Barre mayor conflicted out of TIF talks
By David Delcore
Staff Writer | October 26,2012
BARRE — Whether it is real or perceived, Mayor Thomas Lauzon has a conflict of interest when it comes to Barre’s bid to obtain state approval for a downtown “tax increment financing” district, and if he wants to advocate for the idea going forward he’ll have to do it from the audience.
Lauzon acknowledged as much this week, citing concerns raised by members of the Vermont Economic Progress Council during their initial review of the city’s application for a state-sanctioned TIF district late last month. The proposed district includes several properties that Lauzon owns, either through corporations or personally, as well as three that are specifically referenced in the city’s TIF district plan. Those properties, according to the plan, either could not be developed or would not be developed to their fullest potential unless improvements funded by the TIF district are made.
Lauzon pointed out the potential conflict to City Council members several months ago, but at the time they were comfortable with his continuing to lead a discussion that culminated in their Aug. 27 approval of the city’s TIF plan and application to VEPC.
That’s a potential problem, according to some members of the VEPC board, a lawyer that the city subsequently consulted on the issue, and Lauzon, who this week turned the gavel over to Councilor Michael Smith when talk turned to the proposed TIF district.
“As we get further into the process, and … as the stakes get a little higher it was pointed out by some of the VEPC members during the first hearing that there could be a perceived conflict of interest,” Lauzon said.
Responding to that concern, the city consulted Montpelier lawyer Paul Giuliani, according to Mike Miller, the city’s director of planning and zoning.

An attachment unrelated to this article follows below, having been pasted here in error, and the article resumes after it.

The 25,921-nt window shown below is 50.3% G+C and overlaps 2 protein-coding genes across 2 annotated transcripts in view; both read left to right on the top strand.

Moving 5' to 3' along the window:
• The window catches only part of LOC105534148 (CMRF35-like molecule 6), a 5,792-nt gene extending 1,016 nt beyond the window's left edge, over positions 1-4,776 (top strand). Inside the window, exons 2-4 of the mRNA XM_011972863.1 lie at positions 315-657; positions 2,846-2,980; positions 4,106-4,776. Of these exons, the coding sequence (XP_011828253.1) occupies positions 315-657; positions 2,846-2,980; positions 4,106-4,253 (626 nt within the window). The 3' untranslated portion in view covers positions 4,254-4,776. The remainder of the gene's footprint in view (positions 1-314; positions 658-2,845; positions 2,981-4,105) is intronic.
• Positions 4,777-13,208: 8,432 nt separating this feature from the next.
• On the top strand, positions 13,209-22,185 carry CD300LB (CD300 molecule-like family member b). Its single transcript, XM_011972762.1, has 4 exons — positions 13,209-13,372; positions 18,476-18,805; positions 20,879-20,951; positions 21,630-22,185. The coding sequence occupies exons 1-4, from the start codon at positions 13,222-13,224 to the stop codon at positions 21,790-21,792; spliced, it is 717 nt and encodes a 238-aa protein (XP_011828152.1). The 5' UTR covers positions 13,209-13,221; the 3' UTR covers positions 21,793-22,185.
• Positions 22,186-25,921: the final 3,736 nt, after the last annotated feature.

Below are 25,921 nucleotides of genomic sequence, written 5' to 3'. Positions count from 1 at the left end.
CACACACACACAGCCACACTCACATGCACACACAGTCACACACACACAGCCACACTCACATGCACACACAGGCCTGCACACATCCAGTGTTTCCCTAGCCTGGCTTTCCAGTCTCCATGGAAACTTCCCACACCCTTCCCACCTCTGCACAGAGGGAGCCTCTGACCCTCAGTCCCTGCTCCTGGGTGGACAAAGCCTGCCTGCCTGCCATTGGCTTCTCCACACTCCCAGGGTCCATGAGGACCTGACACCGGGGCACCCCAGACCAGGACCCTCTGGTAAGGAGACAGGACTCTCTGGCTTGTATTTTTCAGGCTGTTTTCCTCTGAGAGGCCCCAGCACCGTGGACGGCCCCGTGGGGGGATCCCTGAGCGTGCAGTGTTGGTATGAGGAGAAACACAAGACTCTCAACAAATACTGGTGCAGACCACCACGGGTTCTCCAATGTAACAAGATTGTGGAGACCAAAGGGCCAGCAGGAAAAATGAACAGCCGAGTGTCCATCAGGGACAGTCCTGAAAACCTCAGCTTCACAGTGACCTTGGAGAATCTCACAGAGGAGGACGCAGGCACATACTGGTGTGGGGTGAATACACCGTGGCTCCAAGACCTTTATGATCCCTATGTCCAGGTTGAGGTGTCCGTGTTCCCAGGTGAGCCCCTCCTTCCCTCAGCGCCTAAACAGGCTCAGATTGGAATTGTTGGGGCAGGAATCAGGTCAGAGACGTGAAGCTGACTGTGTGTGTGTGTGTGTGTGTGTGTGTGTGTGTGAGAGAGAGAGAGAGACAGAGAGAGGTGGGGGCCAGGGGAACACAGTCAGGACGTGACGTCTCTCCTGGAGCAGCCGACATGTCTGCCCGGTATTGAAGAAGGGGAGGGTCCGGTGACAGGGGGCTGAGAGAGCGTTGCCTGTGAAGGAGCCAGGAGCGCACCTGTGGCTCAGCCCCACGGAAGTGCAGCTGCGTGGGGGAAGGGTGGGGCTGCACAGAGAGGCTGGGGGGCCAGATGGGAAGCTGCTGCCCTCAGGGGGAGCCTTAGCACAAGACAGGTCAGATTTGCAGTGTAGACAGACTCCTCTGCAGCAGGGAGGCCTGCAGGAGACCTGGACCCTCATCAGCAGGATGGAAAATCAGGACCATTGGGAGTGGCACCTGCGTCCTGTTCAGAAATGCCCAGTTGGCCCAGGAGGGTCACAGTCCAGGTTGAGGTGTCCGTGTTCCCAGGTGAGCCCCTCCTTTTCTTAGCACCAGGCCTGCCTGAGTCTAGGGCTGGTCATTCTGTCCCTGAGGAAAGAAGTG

Miller told councilors that Giuliani advised that while Lauzon’s disclosure and offer to recuse himself, as well as the council’s informed decision to allow him to participate in the months-long discussion of the TIF application, were all in keeping with the city’s conflict of interest policy, that was not enough.
“The procedural and substantive steps leading to the adoption (of the TIF district plan and application to VEPC), need to be free of doubt, speculation and impeachment,” Giuliani wrote, suggesting Lauzon recuse himself and the council retroactively ratify its earlier decisions in order to “dispel and obviate any doubts as to the mayor’s (Lauzon’s) participation in council action relating to the creation of the TIF district.”
Lauzon, who has been the most vocal proponent of a TIF district for Barre, urged the council to do just that. He said that while he plans to attend VEPC meetings involving Barre’s application, he will not do so in his capacity as mayor.
“I don’t want to do anything that would ever taint or jeopardize the city’s TIF application,” he said. “It’s … too important to the future of this city.”
With Lauzon seated in the audience, councilors ultimately reaffirmed their decisions after they and some members of the audience quizzed Miller and consultant Stephanie Hainley on the contents of the plan and the process going forward.